THE END OF THE ROAD
The sign, standing at the far end of the gravel drive leading to the entrance, is known to the staff drivers as: Dr. Mengele’s Thumb.
To the right of the sign: the wards, and to the left: the mortuary.
The large oak doors leading in to the building are glistening and drenched with heavy rain. They are dressed with heavy brass handles polished smooth as silk from turning by many hands . They epitomise the character of this Victorian pile; imposing, and as strong as the British empire once was.
Inside, the corridor invites a long walk. The walls, of green and white glazed brick, rise high to support the ceiling that, though once white, now display a weak yellow. These, together with the black and white diamond shaped ceramic mosaic floor, echo the visitors footsteps. The echoes give unease to the visitor of the possibility that this may not be a solitary walk. Is there a sense of a ‘presence’? Was that a mischievous giggle heard from someone, somewhere, in the shadowed recesses along the passage ahead, or the harmless rustling crackle of the wearers raincoat? Or, did a forlorn and melancholy Florence Nightingale figure, adorned in regulation bonnet and hooped hospital dress, whisper to the visitor, in passing, “Don’t forget to say goodbye”.
The doors to the ward are not original, and are out of place and time here. They are of plastic and wear a wide band of black rubber, strategically placed to afford protection from the impact of trolleys, beds on wheels, meals on wheels (which always smell of boiled cabbage, even when it is not cabbage day), and wheel chairs. Life here is so much easier here since the invention of the wheel, and diamorphine.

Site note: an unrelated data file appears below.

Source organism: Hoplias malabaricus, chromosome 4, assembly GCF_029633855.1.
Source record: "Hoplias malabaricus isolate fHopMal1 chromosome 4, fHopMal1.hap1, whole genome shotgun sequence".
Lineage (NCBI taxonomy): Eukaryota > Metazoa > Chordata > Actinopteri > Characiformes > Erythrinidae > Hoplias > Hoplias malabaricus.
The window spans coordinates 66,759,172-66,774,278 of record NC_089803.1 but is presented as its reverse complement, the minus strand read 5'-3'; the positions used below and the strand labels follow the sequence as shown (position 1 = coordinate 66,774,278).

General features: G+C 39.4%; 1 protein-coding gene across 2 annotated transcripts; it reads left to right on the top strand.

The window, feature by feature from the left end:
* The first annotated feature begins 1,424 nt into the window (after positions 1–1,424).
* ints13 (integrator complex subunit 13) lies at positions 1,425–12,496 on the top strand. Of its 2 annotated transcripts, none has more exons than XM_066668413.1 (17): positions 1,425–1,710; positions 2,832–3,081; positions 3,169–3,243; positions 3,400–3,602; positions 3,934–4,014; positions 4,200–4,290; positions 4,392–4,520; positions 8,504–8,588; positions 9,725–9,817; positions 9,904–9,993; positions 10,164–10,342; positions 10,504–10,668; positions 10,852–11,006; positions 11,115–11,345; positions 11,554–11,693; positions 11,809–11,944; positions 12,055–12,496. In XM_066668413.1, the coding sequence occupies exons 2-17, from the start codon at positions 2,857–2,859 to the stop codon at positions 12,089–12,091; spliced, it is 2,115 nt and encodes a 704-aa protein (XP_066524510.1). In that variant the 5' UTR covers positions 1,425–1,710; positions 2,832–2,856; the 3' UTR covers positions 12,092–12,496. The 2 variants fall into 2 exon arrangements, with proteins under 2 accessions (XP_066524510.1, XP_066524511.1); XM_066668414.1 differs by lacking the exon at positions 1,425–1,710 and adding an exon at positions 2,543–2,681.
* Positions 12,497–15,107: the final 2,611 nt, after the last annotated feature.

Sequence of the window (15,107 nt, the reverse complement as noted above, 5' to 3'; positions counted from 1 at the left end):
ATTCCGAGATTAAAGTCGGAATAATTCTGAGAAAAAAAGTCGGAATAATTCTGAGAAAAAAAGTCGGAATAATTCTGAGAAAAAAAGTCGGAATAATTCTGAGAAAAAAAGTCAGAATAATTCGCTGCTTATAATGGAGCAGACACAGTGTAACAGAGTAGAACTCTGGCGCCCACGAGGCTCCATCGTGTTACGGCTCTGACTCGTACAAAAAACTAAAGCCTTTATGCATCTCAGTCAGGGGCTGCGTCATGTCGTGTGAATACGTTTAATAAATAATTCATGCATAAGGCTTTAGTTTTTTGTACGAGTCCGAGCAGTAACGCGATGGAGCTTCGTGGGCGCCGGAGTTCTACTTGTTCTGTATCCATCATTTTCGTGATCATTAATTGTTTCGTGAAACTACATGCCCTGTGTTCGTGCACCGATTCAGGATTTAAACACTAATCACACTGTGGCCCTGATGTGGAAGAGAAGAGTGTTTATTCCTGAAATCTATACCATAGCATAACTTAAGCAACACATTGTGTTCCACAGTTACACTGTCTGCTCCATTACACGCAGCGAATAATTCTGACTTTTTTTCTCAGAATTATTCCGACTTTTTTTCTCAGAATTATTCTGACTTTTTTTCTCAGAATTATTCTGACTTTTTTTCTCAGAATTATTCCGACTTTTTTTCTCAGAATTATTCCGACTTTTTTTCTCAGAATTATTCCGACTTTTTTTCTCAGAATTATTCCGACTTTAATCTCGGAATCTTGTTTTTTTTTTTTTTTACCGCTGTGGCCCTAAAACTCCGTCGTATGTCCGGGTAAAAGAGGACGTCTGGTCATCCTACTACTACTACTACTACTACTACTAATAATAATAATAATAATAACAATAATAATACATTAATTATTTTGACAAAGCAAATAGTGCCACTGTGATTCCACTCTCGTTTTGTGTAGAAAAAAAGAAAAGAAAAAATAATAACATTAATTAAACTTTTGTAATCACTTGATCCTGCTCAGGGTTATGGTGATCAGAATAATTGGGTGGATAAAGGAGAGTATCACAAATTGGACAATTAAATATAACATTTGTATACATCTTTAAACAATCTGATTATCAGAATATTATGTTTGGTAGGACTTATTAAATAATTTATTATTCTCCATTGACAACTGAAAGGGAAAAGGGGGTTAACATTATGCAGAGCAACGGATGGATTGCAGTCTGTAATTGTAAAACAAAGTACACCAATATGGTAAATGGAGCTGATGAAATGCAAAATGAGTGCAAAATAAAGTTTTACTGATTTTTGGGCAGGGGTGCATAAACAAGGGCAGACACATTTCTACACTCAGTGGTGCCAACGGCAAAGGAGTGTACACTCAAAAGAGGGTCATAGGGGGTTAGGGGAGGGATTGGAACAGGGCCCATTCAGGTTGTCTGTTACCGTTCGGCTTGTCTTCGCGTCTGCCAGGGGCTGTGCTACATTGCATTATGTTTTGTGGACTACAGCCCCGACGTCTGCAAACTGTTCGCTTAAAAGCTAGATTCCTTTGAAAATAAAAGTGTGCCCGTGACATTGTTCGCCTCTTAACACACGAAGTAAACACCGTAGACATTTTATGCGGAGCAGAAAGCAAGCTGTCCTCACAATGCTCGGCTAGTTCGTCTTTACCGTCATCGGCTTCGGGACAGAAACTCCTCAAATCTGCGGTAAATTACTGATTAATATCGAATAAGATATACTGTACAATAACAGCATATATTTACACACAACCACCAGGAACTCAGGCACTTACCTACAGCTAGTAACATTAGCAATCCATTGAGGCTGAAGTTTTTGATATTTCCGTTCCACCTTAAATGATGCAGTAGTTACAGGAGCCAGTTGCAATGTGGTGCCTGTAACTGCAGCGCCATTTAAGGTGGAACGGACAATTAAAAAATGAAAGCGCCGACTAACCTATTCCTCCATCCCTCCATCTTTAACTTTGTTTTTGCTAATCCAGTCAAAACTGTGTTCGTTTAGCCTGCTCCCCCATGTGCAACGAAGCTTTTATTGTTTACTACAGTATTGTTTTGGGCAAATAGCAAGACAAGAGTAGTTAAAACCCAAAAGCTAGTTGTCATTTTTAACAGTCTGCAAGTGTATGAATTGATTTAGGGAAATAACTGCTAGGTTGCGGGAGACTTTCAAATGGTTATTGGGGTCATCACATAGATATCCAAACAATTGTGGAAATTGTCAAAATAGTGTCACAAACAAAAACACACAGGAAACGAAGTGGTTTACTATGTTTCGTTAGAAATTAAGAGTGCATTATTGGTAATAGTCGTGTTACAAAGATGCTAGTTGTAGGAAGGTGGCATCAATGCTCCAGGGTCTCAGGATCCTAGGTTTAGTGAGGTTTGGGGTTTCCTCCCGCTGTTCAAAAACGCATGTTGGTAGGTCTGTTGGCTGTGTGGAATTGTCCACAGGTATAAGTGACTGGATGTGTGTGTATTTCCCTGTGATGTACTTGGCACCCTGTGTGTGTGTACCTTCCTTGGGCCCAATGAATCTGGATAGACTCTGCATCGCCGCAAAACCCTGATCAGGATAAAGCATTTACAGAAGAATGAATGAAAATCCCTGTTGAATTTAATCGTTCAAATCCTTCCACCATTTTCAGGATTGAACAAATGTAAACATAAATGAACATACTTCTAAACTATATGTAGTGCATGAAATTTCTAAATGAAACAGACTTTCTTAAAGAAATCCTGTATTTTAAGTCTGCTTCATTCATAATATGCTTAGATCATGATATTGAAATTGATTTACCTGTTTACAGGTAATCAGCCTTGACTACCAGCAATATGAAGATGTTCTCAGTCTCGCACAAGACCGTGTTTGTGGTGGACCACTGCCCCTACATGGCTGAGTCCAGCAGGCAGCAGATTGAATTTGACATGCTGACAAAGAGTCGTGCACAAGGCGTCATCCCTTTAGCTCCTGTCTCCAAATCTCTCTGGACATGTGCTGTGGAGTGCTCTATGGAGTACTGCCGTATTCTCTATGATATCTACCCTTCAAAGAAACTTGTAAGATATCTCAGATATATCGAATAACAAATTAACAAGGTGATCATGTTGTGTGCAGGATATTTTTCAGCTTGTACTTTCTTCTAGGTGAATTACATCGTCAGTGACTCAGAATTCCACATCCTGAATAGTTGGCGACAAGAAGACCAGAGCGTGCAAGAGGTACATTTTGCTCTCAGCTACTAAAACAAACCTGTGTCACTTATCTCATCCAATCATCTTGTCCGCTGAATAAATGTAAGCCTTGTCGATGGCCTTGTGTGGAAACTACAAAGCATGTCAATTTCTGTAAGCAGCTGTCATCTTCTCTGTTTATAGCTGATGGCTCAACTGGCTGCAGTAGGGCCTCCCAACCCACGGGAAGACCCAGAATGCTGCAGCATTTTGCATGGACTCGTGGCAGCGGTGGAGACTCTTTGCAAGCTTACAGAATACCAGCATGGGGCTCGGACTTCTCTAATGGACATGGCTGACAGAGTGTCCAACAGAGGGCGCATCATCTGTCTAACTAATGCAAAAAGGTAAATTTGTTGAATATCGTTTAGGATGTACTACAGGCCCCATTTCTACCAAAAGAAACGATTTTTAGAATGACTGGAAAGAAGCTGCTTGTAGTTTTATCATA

The ward is circular with an immense and rotund column rising from its centre to the roof and serving as a flue to four ornate fire places, each facing a different direction, and providing opportunity for all abed to observe the rusting fire irons which have not cradled hot coals for a century.
The thick walls have a pale green sheen. Gas light brackets still protrude above each bed; their hissing and spluttering now silent, their light extinguished. Replaced by Eddison’s electric light gloomily hanging from long wires suspended from a high vaulted ceiling. Each wire is looped together one to the other and resembling a web of some gigantic spider.
Opposite the ward entrance there is a small room; a side ward. The patients refer to this place as the waiting room. Those who are transferred there, in their wheeled beds, have their ticket ready, waiting for the sweet chariot to swing low, coming for to carry them home.
The only cheer here is found in plastic tumblers on top of the bedside tables. False teeth are always grinning. Are they remembering that old joke? You know the one I mean: “The best way to make God laugh, is to tell Him what your plans are”.
Author Notes: Please comment.